Under brief scotopic and photopic conditions, full-field ERG recordings were performed to evaluate the progression of glaucoma. We tested whether standard ERG components such as a- and b-wave changes reflected inner retinal function (Fig. 1C). The time courses of the scotopic and photopic ERG amplitudes are shown for comparisons between control and glaucomatous eyes (Fig. 1D~F). Scotopic a- and b-waves and photopic b-waves were significantly reduced at 1 week, slightly recovered at 2 weeks, and then decreased again until 8 weeks (p<0.05). The overall tendencies of decline were similar between the scotopic and photopic ERG responses, which may be related to the loss of function in the relatively outer retina rather than inner retina. Therefore, additional ERG methods are essential for measuring the retinal dysfunction in the rat glaucoma model.

We attempted to investigate photopic ERG and especially focused on 2 photopic ERG parameters, the PhNR and OPs, by employing prolonged light in combination with various monochromatic backgrounds and test stimuli in rat eyes. In normal rats (8 weeks old), the PhNR was measured under green-on-blue (G/B), blue-on-blue (B/B), and blue-on-green (B/G) conditions, as well as under the red-on-blue (R/B) condition used in humans and macaque monkeys. Fig. 2A shows representative photopic ERG traces for each color combination condition. The amplitudes of the PhNR under R/B, G/B, B/B, and B/G conditions were 10.28±2.6 µV, 30.2±3.2 µV, 94.67±4.5 µV, and 133.74±5.3 µV, respectively (Fig. 2B). In addition, individual OPs were prominently observed on the b-waves (Fig. 2A). We quantified OP activities by counting the number of obvious distinct OPs. Such quantification is uncommon, but the addition of an OP component under the different light conditions is considered to be a very important finding, as elucidated further in the Discussion. The number of OPs under each condition was counted and averaged (Fig. 2C). The numbers of OPs under R/B, G/B, B/B, and B/G conditions were 0.8±0.3, 1.7±0.2, 2.3±0.3, and 3.8±0.1, respectively. Both PhNR amplitudes and OPs were significantly higher under the B/G condition than under other flash conditions (p<0.05). These results indicate that the PhNR and OPs under the B/G condition are good parameters to reveal inner retinal function, leading us to the working hypothesis that these photopic ERG components can be applied to monitor inner retinal dysfunction in a rat glaucoma model.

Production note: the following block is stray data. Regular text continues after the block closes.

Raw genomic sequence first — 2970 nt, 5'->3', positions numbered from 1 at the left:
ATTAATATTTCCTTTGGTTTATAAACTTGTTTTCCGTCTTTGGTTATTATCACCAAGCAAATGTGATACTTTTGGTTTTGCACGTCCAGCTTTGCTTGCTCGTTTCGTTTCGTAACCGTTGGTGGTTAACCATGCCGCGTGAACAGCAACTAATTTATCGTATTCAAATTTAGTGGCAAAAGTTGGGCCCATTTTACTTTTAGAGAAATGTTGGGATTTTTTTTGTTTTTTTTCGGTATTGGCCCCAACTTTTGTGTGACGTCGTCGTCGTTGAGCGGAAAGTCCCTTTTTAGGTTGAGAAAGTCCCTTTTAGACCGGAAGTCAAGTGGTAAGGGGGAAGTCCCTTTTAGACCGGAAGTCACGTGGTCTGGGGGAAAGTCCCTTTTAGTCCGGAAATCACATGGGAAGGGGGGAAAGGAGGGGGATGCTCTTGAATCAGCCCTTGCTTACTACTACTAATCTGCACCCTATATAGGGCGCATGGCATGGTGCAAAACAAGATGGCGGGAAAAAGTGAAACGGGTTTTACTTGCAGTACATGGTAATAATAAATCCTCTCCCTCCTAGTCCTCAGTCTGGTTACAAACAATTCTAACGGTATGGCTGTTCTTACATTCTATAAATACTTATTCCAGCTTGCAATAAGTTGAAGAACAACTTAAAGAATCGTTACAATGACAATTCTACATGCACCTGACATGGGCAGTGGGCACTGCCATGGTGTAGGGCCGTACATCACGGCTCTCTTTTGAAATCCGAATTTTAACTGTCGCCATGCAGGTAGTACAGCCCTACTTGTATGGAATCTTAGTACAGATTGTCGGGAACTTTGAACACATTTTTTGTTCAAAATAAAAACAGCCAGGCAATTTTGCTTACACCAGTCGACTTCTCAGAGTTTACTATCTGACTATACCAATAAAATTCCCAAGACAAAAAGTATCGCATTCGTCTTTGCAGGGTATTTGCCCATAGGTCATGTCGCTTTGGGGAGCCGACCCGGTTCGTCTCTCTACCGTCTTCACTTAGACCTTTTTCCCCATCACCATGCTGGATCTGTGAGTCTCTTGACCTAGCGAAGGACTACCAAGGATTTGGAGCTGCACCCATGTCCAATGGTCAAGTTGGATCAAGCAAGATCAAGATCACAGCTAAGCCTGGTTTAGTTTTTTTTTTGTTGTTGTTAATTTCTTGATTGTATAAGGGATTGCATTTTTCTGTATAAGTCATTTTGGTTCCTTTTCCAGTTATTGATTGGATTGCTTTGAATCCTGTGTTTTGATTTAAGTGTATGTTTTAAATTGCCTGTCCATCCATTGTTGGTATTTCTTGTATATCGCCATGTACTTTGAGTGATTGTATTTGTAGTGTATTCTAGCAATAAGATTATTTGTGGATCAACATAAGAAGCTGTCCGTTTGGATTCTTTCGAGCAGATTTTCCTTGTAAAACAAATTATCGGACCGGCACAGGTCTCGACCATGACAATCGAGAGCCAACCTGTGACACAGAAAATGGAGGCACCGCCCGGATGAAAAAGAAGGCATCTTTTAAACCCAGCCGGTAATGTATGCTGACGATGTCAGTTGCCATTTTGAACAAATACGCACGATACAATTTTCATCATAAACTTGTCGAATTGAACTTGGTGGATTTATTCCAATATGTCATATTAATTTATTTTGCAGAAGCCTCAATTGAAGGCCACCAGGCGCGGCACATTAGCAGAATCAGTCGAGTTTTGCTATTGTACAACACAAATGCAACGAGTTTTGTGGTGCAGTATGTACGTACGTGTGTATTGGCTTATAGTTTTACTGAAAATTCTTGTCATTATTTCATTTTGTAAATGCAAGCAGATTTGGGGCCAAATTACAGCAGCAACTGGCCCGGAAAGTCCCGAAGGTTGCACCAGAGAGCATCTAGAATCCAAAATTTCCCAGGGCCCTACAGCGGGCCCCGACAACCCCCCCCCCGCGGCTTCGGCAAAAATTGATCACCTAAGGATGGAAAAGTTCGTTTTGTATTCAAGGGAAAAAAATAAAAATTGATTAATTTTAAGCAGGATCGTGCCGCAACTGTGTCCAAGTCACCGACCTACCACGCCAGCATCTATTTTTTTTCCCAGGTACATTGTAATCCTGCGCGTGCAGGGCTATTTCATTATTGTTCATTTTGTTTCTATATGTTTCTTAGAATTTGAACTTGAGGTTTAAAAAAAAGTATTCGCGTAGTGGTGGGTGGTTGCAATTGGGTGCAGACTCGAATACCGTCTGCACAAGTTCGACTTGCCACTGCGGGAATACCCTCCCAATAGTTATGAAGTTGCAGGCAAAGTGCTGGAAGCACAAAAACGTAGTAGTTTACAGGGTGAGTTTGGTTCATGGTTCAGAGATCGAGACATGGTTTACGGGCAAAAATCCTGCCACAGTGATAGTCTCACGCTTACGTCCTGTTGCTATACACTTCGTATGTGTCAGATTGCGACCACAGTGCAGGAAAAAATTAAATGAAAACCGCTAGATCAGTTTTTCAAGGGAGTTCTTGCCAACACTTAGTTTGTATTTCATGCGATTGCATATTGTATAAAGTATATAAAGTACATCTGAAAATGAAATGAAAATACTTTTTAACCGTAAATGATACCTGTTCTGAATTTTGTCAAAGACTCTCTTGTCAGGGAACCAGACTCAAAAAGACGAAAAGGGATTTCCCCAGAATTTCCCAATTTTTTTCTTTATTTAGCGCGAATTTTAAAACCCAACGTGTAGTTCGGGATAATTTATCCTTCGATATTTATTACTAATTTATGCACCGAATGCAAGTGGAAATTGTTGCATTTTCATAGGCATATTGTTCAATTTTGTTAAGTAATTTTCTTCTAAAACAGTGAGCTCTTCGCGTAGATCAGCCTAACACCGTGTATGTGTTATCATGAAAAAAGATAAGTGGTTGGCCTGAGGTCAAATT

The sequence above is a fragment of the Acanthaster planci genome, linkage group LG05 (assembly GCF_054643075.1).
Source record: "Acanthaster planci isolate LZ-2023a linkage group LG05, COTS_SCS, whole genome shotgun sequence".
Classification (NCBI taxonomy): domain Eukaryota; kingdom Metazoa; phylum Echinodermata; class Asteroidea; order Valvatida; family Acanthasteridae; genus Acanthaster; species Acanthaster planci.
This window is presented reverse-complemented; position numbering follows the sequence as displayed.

Next, we applied these two photopic ERG components to glaucomatous rat eyes. The PhNR traces were arranged according to the time points in the glaucoma model (Fig. 2D). The amplitude changes in the PhNR were dramatic as glaucoma progressed compared with those of the controls. In age-matched control rat eyes, PhNR amplitudes were relatively maintained but slightly decreased under the B/G condition (133.74±5.3 µV vs. 103.07±5.1 µV). On the other hand, PhNR amplitudes in experimental glaucomatous eyes were drastically decreased. After the induction of experimental glaucoma by cauterization, the amplitudes were 57.9±13.4, 76.4±5.0, 52.4±7.2, and 28.5±6.1 µV for 1, 2, 4, and 8 weeks, respectively. The PhNR amplitudes are presented as plotted normalized data (Fig. 2E) (p<0.05). In age-matched control eyes, photopic ERGs showed 3 to 4 large and distinct OP wavelets. In the age-matched control group, the number of OPs remained relatively constant (3.9±0.1 vs. 3.3±0.3). On the other hand, in the glaucoma group, it decreased to 2.25±0.3 at 1 week after cauterization, rebounded to 3.25±0.2 at 2 weeks, decreased to 2.38±0.3 at 4 weeks, and then decreased again to 0.83±0.3 at 8 weeks. Thus, at 8 weeks, prominent OPs were rarely observed (Fig. 2F) (p<0.05). Therefore, the B/G combination facilitated PhNR and OPs activities in normal rat eyes and made the change in the number of OP wavelets over time more apparent.